William’s class the plays an "actor’s showcase", meaning that sets and props are de-emphasized to intensify the confrontational dialogue between characters. Though set almost thirty years ago, Streamers is a hotbed of contemporary issues, including racism, gays in the military, and the Black male experience in America. "Streamers has a realness in it for today’s times. There is still great tension among the races that breeds from back home," William’s says. Since its creation by William’s, the AATAT has brought to UCSC a diversity of plays providing roles for Black actors that some believe the Theater Arts Board has neglected. When William’s came to UCSC six ears ago, after years of directing Black theater troupes in Michigan and at the University of Southern California, he found a definite lack of productions by and about African Americans. "I saw an opportunity to press forward," William’s says. "I didn’t see any doors open, and it took time to open those doors."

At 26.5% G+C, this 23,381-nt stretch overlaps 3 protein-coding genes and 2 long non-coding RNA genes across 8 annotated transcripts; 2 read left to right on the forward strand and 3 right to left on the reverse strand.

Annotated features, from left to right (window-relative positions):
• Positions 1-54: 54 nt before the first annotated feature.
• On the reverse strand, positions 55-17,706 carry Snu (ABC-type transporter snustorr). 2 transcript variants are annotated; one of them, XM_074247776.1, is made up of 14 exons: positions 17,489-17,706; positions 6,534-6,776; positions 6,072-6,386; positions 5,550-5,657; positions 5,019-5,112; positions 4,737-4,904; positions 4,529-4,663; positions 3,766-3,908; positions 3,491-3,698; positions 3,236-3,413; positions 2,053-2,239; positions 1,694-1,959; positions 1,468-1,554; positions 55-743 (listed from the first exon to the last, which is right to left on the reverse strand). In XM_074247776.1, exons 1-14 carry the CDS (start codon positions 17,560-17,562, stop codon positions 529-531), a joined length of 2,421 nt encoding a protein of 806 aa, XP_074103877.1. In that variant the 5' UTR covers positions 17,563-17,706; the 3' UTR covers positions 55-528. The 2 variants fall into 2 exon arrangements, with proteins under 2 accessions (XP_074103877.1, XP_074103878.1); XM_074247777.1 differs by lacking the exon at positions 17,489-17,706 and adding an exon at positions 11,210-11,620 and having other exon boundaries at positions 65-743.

It has been an eye-opening experience for many of the students involved. Eric Johnson plays Carlyle, a bisexual Watts ghetto survivor. Jackson, a senior chemistry major who has also been in other AATAT productions, says rehearsing for Streamers with the multi-race, all-male cast has been a "male-bonding" experience. "I’ve met people I wouldn’t [have] usually," he says.